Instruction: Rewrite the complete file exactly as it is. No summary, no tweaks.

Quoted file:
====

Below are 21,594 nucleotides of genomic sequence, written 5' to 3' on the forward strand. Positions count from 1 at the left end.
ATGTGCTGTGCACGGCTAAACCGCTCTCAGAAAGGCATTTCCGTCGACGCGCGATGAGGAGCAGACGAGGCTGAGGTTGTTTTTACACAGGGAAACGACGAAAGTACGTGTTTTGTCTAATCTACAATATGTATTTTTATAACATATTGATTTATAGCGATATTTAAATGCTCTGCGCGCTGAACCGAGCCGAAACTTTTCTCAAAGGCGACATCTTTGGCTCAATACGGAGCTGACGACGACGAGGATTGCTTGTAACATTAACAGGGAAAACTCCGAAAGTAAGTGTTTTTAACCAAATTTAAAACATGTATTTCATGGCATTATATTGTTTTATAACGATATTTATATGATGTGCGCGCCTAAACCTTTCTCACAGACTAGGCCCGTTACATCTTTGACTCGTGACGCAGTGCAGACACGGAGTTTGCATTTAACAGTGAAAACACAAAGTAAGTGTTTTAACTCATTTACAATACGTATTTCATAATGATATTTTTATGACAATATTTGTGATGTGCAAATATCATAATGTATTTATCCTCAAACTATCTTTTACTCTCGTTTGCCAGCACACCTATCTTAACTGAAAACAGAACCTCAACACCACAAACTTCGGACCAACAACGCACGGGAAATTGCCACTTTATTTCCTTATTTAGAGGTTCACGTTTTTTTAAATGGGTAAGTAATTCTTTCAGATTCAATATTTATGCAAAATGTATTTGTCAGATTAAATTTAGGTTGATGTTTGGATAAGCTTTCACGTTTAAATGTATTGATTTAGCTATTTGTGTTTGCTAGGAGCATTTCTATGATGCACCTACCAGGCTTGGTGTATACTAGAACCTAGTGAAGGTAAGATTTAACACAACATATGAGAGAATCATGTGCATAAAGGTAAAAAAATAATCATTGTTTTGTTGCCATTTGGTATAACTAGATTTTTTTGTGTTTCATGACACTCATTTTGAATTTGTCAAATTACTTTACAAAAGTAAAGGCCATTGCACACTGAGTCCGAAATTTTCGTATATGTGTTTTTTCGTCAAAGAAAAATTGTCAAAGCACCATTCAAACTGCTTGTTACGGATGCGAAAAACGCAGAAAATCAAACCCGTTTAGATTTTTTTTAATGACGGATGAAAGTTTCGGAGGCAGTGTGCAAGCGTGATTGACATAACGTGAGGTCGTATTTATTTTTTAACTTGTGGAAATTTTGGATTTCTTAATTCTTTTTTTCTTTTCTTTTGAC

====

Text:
Below are 21,594 nucleotides of genomic sequence, written 5' to 3' on the forward strand. Positions count from 1 at the left end.
ATGTGCTGTGCACGGCTAAACCGCTCTCAGAAAGGCATTTCCGTCGACGCGCGATGAGGAGCAGACGAGGCTGAGGTTGTTTTTACACAGGGAAACGACGAAAGTACGTGTTTTGTCTAATCTACAATATGTATTTTTATAACATATTGATTTATAGCGATATTTAAATGCTCTGCGCGCTGAACCGAGCCGAAACTTTTCTCAAAGGCGACATCTTTGGCTCAATACGGAGCTGACGACGACGAGGATTGCTTGTAACATTAACAGGGAAAACTCCGAAAGTAAGTGTTTTTAACCAAATTTAAAACATGTATTTCATGGCATTATATTGTTTTATAACGATATTTATATGATGTGCGCGCCTAAACCTTTCTCACAGACTAGGCCCGTTACATCTTTGACTCGTGACGCAGTGCAGACACGGAGTTTGCATTTAACAGTGAAAACACAAAGTAAGTGTTTTAACTCATTTACAATACGTATTTCATAATGATATTTTTATGACAATATTTGTGATGTGCAAATATCATAATGTATTTATCCTCAAACTATCTTTTACTCTCGTTTGCCAGCACACCTATCTTAACTGAAAACAGAACCTCAACACCACAAACTTCGGACCAACAACGCACGGGAAATTGCCACTTTATTTCCTTATTTAGAGGTTCACGTTTTTTTAAATGGGTAAGTAATTCTTTCAGATTCAATATTTATGCAAAATGTATTTGTCAGATTAAATTTAGGTTGATGTTTGGATAAGCTTTCACGTTTAAATGTATTGATTTAGCTATTTGTGTTTGCTAGGAGCATTTCTATGATGCACCTACCAGGCTTGGTGTATACTAGAACCTAGTGAAGGTAAGATTTAACACAACATATGAGAGAATCATGTGCATAAAGGTAAAAAAATAATCATTGTTTTGTTGCCATTTGGTATAACTAGATTTTTTTGTGTTTCATGACACTCATTTTGAATTTGTCAAATTACTTTACAAAAGTAAAGGCCATTGCACACTGAGTCCGAAATTTTCGTATATGTGTTTTTTCGTCAAAGAAAAATTGTCAAAGCACCATTCAAACTGCTTGTTACGGATGCGAAAAACGCAGAAAATCAAACCCGTTTAGATTTTTTTTAATGACGGATGAAAGTTTCGGAGGCAGTGTGCAAGCGTGATTGACATAACGTGAGGTCGTATTTATTTTTTAACTTGTGGAAATTTTGGATTTCTTAATTCTTTTTTTCTTTTCTTTTGAC